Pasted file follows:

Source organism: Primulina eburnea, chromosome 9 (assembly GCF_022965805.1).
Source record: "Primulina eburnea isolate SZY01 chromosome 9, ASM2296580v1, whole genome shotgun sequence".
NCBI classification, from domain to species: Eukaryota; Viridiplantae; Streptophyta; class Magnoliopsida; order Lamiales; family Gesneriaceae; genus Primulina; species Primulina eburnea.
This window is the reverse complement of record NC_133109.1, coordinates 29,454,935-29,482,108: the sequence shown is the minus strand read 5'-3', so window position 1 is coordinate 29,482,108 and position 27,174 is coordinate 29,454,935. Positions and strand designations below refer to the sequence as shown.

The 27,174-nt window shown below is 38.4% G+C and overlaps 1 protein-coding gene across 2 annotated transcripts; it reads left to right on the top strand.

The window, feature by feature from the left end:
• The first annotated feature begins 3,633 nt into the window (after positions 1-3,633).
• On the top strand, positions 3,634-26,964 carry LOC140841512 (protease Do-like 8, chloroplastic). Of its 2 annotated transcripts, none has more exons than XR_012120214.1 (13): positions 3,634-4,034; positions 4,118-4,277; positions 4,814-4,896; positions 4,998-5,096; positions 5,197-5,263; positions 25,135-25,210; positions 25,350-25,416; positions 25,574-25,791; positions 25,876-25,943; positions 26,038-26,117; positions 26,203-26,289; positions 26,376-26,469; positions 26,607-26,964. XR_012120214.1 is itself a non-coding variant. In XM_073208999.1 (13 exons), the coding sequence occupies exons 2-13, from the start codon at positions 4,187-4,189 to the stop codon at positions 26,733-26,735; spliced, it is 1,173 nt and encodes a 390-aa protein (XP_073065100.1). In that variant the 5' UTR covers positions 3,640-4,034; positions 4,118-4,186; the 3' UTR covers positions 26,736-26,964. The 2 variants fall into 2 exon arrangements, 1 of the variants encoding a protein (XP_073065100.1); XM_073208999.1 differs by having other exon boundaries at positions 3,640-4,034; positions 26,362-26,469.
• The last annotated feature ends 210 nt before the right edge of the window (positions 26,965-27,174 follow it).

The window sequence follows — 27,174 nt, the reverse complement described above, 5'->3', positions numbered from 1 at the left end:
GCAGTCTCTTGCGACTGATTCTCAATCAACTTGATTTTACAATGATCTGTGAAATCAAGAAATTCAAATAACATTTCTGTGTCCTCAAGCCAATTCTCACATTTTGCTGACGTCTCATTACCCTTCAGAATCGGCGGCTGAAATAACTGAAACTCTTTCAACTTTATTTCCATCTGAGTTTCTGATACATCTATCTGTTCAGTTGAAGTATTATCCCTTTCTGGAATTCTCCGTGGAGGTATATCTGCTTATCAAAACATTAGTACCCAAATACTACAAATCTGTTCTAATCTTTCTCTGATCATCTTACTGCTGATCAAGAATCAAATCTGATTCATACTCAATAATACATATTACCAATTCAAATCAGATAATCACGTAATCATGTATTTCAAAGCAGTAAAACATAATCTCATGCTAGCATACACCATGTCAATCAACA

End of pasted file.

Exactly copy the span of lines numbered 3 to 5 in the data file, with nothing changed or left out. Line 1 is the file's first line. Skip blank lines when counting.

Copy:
NCBI classification, from domain to species: Eukaryota; Viridiplantae; Streptophyta; class Magnoliopsida; order Lamiales; family Gesneriaceae; genus Primulina; species Primulina eburnea.
This window is the reverse complement of record NC_133109.1, coordinates 29,454,935-29,482,108: the sequence shown is the minus strand read 5'-3', so window position 1 is coordinate 29,482,108 and position 27,174 is coordinate 29,454,935. Positions and strand designations below refer to the sequence as shown.

The 27,174-nt window shown below is 38.4% G+C and overlaps 1 protein-coding gene across 2 annotated transcripts; it reads left to right on the top strand.